Finally, her advice to people who want to fight this remaining racism also resonates with me.  It’s not enough to merely not be racist to help with the fight.  Good on you if you aren’t, but it’s not enough to move things forward.  It requires that special effort to keep an eye out for the little digs, skeptical remarks, and subtle insults and to challenge them.  Sometimes they’re not meant as hostile remarks, and the offender only needs a polite reminder.  Sometimes it’s not so benign.  But, especially if you happen to be white and see another white person doing these things, be the one to have the courage to call bullshit.  That’s what helps and can make a difference.

Breaking Out of Consensus Deadlock

Back when I was working in a very small start-up with only two other people, we would often have a great deal of difficulty coming to decisions.  We would have seemingly endless meetings where each person would express their viewpoint, then someone would rebut that viewpoint, then the first person would express it again in slightly different words.  On and on, and sometimes about things which wound up being pretty trivial.  However, since there were only three of us, it felt like we ought be able to come up with some kind of consensus, but seldom was it that easy.

We had fallen into the trap of consensus deadlock.

I think of consensus deadlock as being any time a group of people gets stuck on making a decision because:

  1. there’s not enough data to make a clear decision obvious
  2. everyone feels that a unanimous decision is necessary
  3. no one is willing to ceed the decision to someone else
  4. there’s no clear owner for the decision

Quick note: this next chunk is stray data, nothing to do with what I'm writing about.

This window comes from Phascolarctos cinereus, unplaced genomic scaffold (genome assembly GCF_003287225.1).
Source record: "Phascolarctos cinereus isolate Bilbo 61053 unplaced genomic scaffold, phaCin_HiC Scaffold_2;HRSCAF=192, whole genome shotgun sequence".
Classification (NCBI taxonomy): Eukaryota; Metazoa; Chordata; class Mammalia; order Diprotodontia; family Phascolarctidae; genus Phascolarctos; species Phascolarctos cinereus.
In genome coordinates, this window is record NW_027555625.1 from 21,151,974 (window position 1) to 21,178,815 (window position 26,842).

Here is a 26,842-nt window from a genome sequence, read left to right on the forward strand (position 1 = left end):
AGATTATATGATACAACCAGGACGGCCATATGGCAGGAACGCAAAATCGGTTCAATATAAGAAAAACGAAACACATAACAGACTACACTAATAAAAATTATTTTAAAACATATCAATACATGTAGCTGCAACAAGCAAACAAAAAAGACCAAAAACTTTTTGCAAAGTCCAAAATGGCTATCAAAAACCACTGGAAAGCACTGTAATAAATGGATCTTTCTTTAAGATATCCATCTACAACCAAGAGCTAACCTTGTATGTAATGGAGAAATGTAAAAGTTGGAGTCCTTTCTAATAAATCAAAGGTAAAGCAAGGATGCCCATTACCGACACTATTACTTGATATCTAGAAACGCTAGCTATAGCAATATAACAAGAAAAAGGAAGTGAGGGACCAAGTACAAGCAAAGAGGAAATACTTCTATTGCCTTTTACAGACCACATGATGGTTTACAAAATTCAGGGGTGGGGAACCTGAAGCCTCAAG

Naturally, there are a bunch of techniques to break out of the deadlock, and they all involve removing one of the things in the list.  The best thing to do, when it’s possible, is to figure out what information would tip the scales, and then go get that data (#1).  Of course, that’s not always feasible.  In that case, you might stop to consider how strongly you each feel about the issue, and choose to go with the approach someone feels most strongly about (#2).  You might also try thinking over the reversibility of the decision, and allowing someone else to give their idea a shot (#3).

Those are all good ways to break the deadlock, but perhaps the best way is to assign the decision to someone, and then hold them accountable for making a sound decision.  Of course, that doesn’t mean letting them simply go do whatever they want.  In order for this to end well, owning a decision involves a lot of responsibilities.

The decision owner’s job is really to pull everything together, and then follow the data where it leads.  First, the owner needs to ensure that all the available data has been gathered and is available for consideration by the team.  Depending upon the decision, this may be more easily said than done.  Second, the owner needs to collect feedback from everyone affected by the decision and give full consideration to each point of view.  In particular, this means that they should be able to represent each point of view as well as they represent their own.  Finally, the owner must be able to weigh the pros and cons of all those positions, measure them against the available data, and then present a clearly reasoned rationale for choosing a particular course along with its strengths and weaknesses.

The job of each other team member is to help the decision owner reach a good decision.  This may be offering up what data they have (all of it… not just what leads to a certain conclusion they support).  This might be to pose questions which are critical to understanding the problem.  This might be to help brainstorm various possible options and their pros and cons.  At all times, though, each team member needs to remain supportive of the process and the decision owner’s authority over that particular decision.


The only way this technique works is for every member of the team to act in a mature and responsible manner.  The decision owner has to be able to step back from a pet idea to consider all possibilities, and the rest of the team has to trust that the decision owner is honestly considering all points of view.  If, at any point, someone on the team feels this isn’t the case, a discussion becomes necessary about whether process is being followed faithfully—not about the particular details of the decision at hand.  That makes it much easier for everyone to start from a place of agreement, and to get back on track.